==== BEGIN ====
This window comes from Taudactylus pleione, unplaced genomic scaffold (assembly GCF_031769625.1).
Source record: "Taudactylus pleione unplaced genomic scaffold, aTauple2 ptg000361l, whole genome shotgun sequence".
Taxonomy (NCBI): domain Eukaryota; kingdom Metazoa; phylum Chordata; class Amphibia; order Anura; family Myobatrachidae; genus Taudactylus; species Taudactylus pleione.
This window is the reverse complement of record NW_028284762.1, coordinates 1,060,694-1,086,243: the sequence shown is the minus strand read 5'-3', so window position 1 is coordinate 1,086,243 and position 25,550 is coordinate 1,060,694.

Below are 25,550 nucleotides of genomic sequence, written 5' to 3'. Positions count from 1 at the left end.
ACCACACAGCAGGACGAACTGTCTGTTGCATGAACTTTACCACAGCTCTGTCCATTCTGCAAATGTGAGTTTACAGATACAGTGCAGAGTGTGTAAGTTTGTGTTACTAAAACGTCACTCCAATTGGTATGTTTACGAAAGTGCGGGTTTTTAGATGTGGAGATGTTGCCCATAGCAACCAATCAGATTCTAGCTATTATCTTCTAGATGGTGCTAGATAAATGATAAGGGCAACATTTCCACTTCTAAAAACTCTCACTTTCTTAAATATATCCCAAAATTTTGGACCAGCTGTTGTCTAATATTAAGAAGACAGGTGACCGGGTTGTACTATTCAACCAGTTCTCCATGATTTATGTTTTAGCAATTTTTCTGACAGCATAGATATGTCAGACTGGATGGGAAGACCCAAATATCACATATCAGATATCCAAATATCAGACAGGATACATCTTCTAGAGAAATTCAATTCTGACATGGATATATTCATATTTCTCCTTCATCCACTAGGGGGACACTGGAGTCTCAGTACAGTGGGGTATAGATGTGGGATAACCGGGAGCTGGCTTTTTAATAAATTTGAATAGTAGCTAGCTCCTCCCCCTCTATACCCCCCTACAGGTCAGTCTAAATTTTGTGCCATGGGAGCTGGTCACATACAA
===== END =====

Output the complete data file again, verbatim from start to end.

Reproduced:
This window comes from Taudactylus pleione, unplaced genomic scaffold (assembly GCF_031769625.1).
Source record: "Taudactylus pleione unplaced genomic scaffold, aTauple2 ptg000361l, whole genome shotgun sequence".
Taxonomy (NCBI): domain Eukaryota; kingdom Metazoa; phylum Chordata; class Amphibia; order Anura; family Myobatrachidae; genus Taudactylus; species Taudactylus pleione.
This window is the reverse complement of record NW_028284762.1, coordinates 1,060,694-1,086,243: the sequence shown is the minus strand read 5'-3', so window position 1 is coordinate 1,086,243 and position 25,550 is coordinate 1,060,694.

Below are 25,550 nucleotides of genomic sequence, written 5' to 3'. Positions count from 1 at the left end.
ACCACACAGCAGGACGAACTGTCTGTTGCATGAACTTTACCACAGCTCTGTCCATTCTGCAAATGTGAGTTTACAGATACAGTGCAGAGTGTGTAAGTTTGTGTTACTAAAACGTCACTCCAATTGGTATGTTTACGAAAGTGCGGGTTTTTAGATGTGGAGATGTTGCCCATAGCAACCAATCAGATTCTAGCTATTATCTTCTAGATGGTGCTAGATAAATGATAAGGGCAACATTTCCACTTCTAAAAACTCTCACTTTCTTAAATATATCCCAAAATTTTGGACCAGCTGTTGTCTAATATTAAGAAGACAGGTGACCGGGTTGTACTATTCAACCAGTTCTCCATGATTTATGTTTTAGCAATTTTTCTGACAGCATAGATATGTCAGACTGGATGGGAAGACCCAAATATCACATATCAGATATCCAAATATCAGACAGGATACATCTTCTAGAGAAATTCAATTCTGACATGGATATATTCATATTTCTCCTTCATCCACTAGGGGGACACTGGAGTCTCAGTACAGTGGGGTATAGATGTGGGATAACCGGGAGCTGGCTTTTTAATAAATTTGAATAGTAGCTAGCTCCTCCCCCTCTATACCCCCCTACAGGTCAGTCTAAATTTTGTGCCATGGGAGCTGGTCACATACAA